In Defense of Paris Hilton

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I was once in possession of an amazing sex tape. My rock-star-thin ex-boyfriend made it while we were still dating. He looked incredible in it, and watching it made me long for the days when my body was still that taut and pliant; when I had little or no sexual shame, and I never gave much thought to the consequences of taping things you didn’t want anyone else to see. In the case of my ex’s video, this would include me. See, I wasn’t supposed to see the tape because I am not on the tape having sex with my boyfriend. Other braver, dumber, hotter girls are.


    Needless to say, it wasn’t a long relationship. We broke up over this tape, over the fact that he so callously left it out for me to “accidentally” find while he was out of town. After some harsh words and tortured phone calls, I tearfully returned the original video to him. I have no regrets about keeping our sex off-camera. But I also don’t have any evidence that I was once a recklessly drunk, stupid, skinny, daring, bold young woman, just as the women on his tape were, and just like Paris Hilton, the socialite and hotel heiress, is now.
    I am in my mid-thirties. The first time I held a videocamera was in high school media class, back when the idea of owning one was as remote as having a big white yacht, a fluffy mink or a summer house in Biarritz. Once, I was allowed to take the camera home after I signed a waiver promising that if I broke it I would be responsible for bankrupting my family. I walked around the house taping my sister and brothers eating, watching TV, fake-picking their noses, smoking, laughing and talking. It was a masterpiece of banality. But later, watching it play back on our VCR, we were transfixed. Even after I returned the camera, we played the tape over and over again. To this day, we trot it out at Christmas because it’s the only video we have of our mother, who died years ago. In it, my brothers, sister and I look so young and unself-conscious, so innocent and beautiful. When I watch my sixteen-year-old self on tape, some part of me laments those tiny, pert breasts, the days when I didn’t need a bra to play soccer.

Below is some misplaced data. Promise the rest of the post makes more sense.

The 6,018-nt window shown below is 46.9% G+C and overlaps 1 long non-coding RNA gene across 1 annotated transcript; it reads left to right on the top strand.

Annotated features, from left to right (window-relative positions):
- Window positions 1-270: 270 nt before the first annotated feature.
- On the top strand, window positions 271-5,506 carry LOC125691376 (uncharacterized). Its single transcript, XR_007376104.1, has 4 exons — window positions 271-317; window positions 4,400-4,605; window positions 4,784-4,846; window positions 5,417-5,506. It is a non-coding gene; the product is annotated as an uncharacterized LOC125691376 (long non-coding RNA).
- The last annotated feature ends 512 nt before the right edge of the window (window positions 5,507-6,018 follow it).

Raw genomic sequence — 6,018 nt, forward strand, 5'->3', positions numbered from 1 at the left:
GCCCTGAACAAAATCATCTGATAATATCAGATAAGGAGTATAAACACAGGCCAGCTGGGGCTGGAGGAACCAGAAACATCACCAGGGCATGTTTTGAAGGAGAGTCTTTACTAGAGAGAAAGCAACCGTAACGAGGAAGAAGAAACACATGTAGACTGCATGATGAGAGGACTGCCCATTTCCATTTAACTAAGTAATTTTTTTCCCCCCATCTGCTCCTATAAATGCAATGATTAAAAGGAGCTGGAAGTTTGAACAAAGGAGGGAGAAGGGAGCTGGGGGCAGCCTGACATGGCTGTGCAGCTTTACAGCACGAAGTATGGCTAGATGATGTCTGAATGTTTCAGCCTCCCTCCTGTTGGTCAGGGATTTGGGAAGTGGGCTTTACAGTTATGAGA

Fast forward fifteen years. I now make a living as a freelance video journalist. I own a fancy Canon XL-1, top-of-the-line Sony wireless mikes and a light kit. Since I bought the camera five years ago, not one boyfriend has picked up my camera without implying that it could be put to much better use in the bedroom. I always laugh it off, pull the thing out of their grimy paws and place it safely back in its bag.

If I were twenty-one now, my own embarrassing fare would be on the internet.

     I would never do it. Why? In part because I know the consequences of committing sex to tape. It will be shown to others. It will end up in the wrong hands. It will come back to haunt you. But mostly, because it’s too late. The days of being unself-conscious about my body, of recklessly having sex with reckless boys and their anxious cameras, are over.
    But I tell you, if I were twenty-one now, if I’d grown up inured to the role videocameras play in most young people’s lives, there would be a smattering of my own embarrassing fare out there online — entirely because of booze, balls and the pushy, horny boys I tended to attract back then. Girls Gone Wild should have seen us in Acapulco, me and my friend Belinda, both of us sexy and seventeen, drunk, stupid and half-dressed at the end of every ladies’ night. We drank for free, stumbled home and woke covered in mystery bruises, our makeup shifted one inch down our faces, a couple of guys from Oklahoma sneaking out of our hotel room, the two of us muffling our giggles under the blanket. There might be a photo or two documenting how stupid, young and beautiful we were in Mexico, on spring break, snapping the heels of our Candies on the cobblestone roads in Old City. But I doubt it. For the most part, these debauched episodes are mere mental images, blurry memories only rarely fondly recalled.